More Athletes Should Be Like Pro Golfer And Navy Vet Billy Hurley

AP Photo by Patrick Semansky

CBS golf analyst Peter Kostis called Navy Veteran Billy Hurley III’s victory on June 26 at the PGA’s Quicken Loans National golf tournament the “Golf story of the Year.” It might arguably be the golf story of the decade, but more importantly, the service academy sports story of the century.

When Hurley closed out his final round with a -2 under score of 69, he also closed out a year of terrible tragedy with a grand triumph. Hurley’s father committed suicide last year just two short weeks after the 2015 Quicken Loans National.

During the post-round interview session, Hurley choked up when Kostis asked him about the impact his father’s death had on him this past year.

Billy Hurley III hits a tee shot off the first tee at Waialae Country Club, in Honolulu, Hawaii during the second round of the 2012 Sony Open.DoD photo

“This couldn’t be a better tournament for my first PGA tour win...It’s been a hard year, it’s nice to have something go well,” he said.

Hurley also noted what playing partner Ernie Els said to him after the final putt: “I think your Dad is looking down, really proud of you.”

It was an emotional end to a journey that has taken the pro golfer more than 12 years to achieve. Hurley, a 2004 U.S. Naval Academy graduate who still lives in Annapolis, served as a surface warfare officer for five years in the Navy prior to becoming a pro golfer. In the post round interview, Hurley noted he was much more than just a golfer.  He also won two ship handling awards while in the Navy and was selected over more senior officers to drive his destroyer through the Suez canal.

Related: This Former Navy QB Is Setting Himself Up For A Post-Military NFL Career »

To date, Hurley is the only golfer from a service academy to ever play on the PGA tour, much less win an event.  

The Quicken Loans National makes honoring military veterans like Hurley a centerpiece of the tournament. Visitors can sign a wall which as a tribute to veterans or try their hand at making a hole in one for a donation to Operation Homefront which honors military families. The tournament was tailor made for a veteran to win.

It was also a hometown feel in many respects for the veteran who grew up in Leesburg, Virginia, some 35 miles from Congressional Country Club. Naval Academy faithful regaled him with chants of “21412” — the zip code for Bancroft Hall, the U.S. Naval Academy’s only dormitory and where all midshipmen reside.

Hurley was ranked number 607 in the world prior to his win and was playing on conditional status this year, meaning he did not have entry into all PGA events. He entered into this tournament on a sponsor’s exemption. His victory now qualifies him for the Masters, British Open, and a two-year exemption on the PGA tour.

Then-Lt. Billy Hurley III and Boatswains Mate 2nd Class Ryan Lowe inspect a life vest aboard the Pearl Harbor-based Arleigh Burke-class guided-missile destroyer USS Chung-Hoon (DDG 93), 2008.U.S. Navy photo by Mass Communication Specialist 2nd Class Michael A. Lantron

But this remarkable achievement is more than just a personal one. It is an achievement that all future, present, and past service academy graduates can be proud of for two reasons.

First, it shows that individuals can serve their country in the military and play professional sports at the highest level. This is something that has never been a regular occurrence but has become even more infrequent since professional sports and the military changed dramatically after the Vietnam War.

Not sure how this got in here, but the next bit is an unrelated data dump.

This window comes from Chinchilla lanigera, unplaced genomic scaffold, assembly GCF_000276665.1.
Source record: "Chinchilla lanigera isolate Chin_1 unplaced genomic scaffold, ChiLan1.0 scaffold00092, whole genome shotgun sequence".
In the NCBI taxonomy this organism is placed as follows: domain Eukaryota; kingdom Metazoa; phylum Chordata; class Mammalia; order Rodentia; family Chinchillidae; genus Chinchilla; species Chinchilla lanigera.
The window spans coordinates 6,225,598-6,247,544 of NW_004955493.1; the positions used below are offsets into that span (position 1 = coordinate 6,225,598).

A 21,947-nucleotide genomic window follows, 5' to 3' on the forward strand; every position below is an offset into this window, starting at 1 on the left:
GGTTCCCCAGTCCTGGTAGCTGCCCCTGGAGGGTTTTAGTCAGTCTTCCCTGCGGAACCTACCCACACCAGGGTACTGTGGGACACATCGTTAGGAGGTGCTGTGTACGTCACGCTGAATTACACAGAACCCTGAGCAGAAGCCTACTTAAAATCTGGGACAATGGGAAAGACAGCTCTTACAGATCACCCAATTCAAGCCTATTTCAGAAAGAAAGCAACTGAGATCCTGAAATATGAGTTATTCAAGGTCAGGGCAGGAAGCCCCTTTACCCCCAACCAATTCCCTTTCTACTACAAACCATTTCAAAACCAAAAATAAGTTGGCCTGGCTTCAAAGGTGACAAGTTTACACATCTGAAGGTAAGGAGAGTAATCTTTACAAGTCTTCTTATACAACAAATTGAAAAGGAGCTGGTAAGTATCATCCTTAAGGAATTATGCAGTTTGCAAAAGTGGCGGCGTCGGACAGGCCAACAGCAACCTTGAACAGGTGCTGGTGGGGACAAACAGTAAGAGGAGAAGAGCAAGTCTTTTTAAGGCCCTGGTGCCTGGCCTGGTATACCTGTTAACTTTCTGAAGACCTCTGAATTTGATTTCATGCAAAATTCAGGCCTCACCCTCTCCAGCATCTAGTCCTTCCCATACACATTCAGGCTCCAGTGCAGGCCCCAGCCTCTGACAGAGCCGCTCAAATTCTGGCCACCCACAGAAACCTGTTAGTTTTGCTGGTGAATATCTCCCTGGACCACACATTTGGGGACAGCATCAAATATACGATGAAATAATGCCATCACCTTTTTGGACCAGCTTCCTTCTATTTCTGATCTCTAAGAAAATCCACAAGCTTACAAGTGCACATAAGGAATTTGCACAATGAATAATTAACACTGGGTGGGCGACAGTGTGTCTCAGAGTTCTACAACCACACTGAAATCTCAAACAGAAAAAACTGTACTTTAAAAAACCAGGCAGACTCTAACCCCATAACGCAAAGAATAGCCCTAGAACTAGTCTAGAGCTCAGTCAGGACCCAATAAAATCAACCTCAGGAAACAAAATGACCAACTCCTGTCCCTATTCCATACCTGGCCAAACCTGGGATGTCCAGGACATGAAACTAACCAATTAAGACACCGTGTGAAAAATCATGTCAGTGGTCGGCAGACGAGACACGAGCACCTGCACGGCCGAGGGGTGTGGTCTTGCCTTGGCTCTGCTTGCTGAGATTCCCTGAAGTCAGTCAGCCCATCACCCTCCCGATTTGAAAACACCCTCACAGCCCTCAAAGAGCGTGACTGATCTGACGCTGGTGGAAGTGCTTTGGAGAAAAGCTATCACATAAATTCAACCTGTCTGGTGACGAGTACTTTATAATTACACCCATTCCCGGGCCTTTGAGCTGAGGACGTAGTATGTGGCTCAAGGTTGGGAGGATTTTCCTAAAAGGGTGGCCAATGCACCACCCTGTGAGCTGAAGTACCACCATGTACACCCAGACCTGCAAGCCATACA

The military abandoned the draft in 1973. Professional sports, fueled by television and advertising, took off and became more lucrative than your average military career. In today’s society, the desire to serve in an all-volunteer force does not overpower the lure of million dollar professional sports contracts.  

Second, the way Hurley’s storybook victory played out is a far cry from what we often see today in both American culture and sports. In a world where presidential candidates are either fixated on their own braggadocio or embroiled as the subject of an FBI investigation, here comes Hurley: An individual whose humbleness and integrity is one to emulate for the ages. Case in point: Hurley announced yesterday he will skip the British Open, golf’s oldest championship, to instead attend his sister’s wedding.

There was no profanity laden gloating on the microphone in front of thousands of parade goers as seen from Lebron James. No going shirtless for some 96 hours after the victory like Cleveland Cavaliers JR Smith.

Just a simple hug and kiss from his wife and an embrace from three kids who know him as Dad.

Whether Hurley’s story is the greatest golf story of the year or one of the greatest sports stories of all time, one thing is absolutely clear. Hurley’s victory is confirmation to all service academy graduates and Americans that places like West Point, Annapolis, Colorado Springs, and New London, Connecticut, are getting it right when it comes to making both officers and future American leaders.

Staff Sgt. Stevon A. Booker, a 3rd Infantry Division Soldier who was assigned to Company A, 1st Battalion, 64th Armor Regiment and killed in action in Iraq in 2003, is depicted in a photo illustration alongside the Distinguished Service Cross medal, which he is slated to posthumously receive for his heroic actions during Operation Iraqi Freedom, April 5, 2018, in Pittsburgh, Pa. (U.S. Army)

Editor's Note: This article by Matthew Cox originally appeared, a leading source of news for the military and veteran community.

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